So, in that case, if you have intensive reading / pre-post processing operations, go for few cores, faster GHz. If those operations are minimal, go for more cores. However, as explained above, your training script is much more important than your hardware to optimize the training duration.

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The impact of

  • the number of cores,
  • cache size, and
  • clock speed

on GPU performance when comparing the ones you mentioned is not project critical when doing either lab research or deploying to the field.

More important is the optimization of algorithms to the hardware available, video bus architecture (since data passing between CPUs and GPUs is dependent on upload and download bit rates), the potential use of clusters of computing nodes, and the statistical handling of the learning process, such as sampling methodologies, data hygiene, normalization of input, and the proper mapping of activations and their hyper-parametrization. The pawning off of random access to swap space can be a bottleneck unrelated to the bus communication between units too.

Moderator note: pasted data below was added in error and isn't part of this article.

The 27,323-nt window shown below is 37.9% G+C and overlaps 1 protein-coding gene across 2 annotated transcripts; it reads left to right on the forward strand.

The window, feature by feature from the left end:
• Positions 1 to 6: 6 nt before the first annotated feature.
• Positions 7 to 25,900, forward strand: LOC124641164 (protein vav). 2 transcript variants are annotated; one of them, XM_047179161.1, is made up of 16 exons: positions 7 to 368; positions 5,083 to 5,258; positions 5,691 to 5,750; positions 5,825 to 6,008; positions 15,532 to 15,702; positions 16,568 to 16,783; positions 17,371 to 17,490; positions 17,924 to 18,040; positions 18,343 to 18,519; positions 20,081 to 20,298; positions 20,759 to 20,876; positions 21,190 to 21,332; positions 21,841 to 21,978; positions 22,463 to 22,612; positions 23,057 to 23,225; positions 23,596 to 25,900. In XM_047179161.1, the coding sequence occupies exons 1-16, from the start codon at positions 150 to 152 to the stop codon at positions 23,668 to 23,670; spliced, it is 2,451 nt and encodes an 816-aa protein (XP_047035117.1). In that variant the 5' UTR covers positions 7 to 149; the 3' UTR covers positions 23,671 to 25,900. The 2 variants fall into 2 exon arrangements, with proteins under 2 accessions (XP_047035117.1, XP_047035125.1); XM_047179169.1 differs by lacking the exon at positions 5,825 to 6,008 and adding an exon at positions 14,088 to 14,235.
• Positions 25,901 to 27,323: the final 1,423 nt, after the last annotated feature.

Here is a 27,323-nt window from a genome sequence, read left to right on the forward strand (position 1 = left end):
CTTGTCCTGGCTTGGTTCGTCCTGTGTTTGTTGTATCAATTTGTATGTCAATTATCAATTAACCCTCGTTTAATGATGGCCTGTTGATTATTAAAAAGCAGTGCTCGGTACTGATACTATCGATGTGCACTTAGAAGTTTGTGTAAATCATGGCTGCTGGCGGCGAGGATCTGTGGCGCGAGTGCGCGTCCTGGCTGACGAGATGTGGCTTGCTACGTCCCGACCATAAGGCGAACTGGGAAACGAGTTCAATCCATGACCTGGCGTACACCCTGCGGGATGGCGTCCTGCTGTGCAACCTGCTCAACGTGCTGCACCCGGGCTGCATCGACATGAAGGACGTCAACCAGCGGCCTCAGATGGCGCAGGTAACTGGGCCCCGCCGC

As an architect, one must consider the big picture. Even the exact same software and hardware combination, when given example sets with widely different distributions of values, may favor different features, one requiring more cache and the other performing proportionally with the clock.

Whether multiple cores will be effectively used has much to do with how vectors are represented and what the compiler and instruction cache do or do not do in terms of optimization.1

If you can find side-by-side test results, the specifics for particular test scenarios may be available to you, but be warned that your own cases may differ enough from the test suite used in the reports you find to completely invalidate the usefulness of the report.

References

[1] Journal of Parallel and Distributed Computing, Vol. 74, Iss. 10, October 2014, pp 3056-3069 Amdahl’s law for multithreaded multicore processors

Higher [speeds] than that predicted by Amdahl’s law may be achieved for the parallelizable part of the workload, if core threads exhibit strong cache affinity and the workload is strongly memory-bound. Then, we derive a tight speedup upper bound in the presence of both memory resource contention and critical section for multicore processors with single-threaded cores. This speedup upper bound indicates that with resource contention among threads, whether it is due to shared memory or critical section, a sequential term is guaranteed to emerge from the parallelizable part of the workload, fundamentally limiting the scalability of multicore processors for parallel computing, in addition to the sequential part of the workload